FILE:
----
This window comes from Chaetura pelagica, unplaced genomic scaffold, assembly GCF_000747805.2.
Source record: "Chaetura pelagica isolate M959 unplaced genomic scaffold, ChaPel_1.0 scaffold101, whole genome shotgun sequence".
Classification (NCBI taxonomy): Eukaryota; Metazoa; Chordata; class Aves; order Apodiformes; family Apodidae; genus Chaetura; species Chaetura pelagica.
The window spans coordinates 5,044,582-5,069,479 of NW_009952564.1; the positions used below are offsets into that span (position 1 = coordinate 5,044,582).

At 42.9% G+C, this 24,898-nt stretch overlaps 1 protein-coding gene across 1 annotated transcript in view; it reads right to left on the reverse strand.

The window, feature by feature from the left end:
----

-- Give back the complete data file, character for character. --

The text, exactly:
This window comes from Chaetura pelagica, unplaced genomic scaffold, assembly GCF_000747805.2.
Source record: "Chaetura pelagica isolate M959 unplaced genomic scaffold, ChaPel_1.0 scaffold101, whole genome shotgun sequence".
Classification (NCBI taxonomy): Eukaryota; Metazoa; Chordata; class Aves; order Apodiformes; family Apodidae; genus Chaetura; species Chaetura pelagica.
The window spans coordinates 5,044,582-5,069,479 of NW_009952564.1; the positions used below are offsets into that span (position 1 = coordinate 5,044,582).

At 42.9% G+C, this 24,898-nt stretch overlaps 1 protein-coding gene across 1 annotated transcript in view; it reads right to left on the reverse strand.

The window, feature by feature from the left end: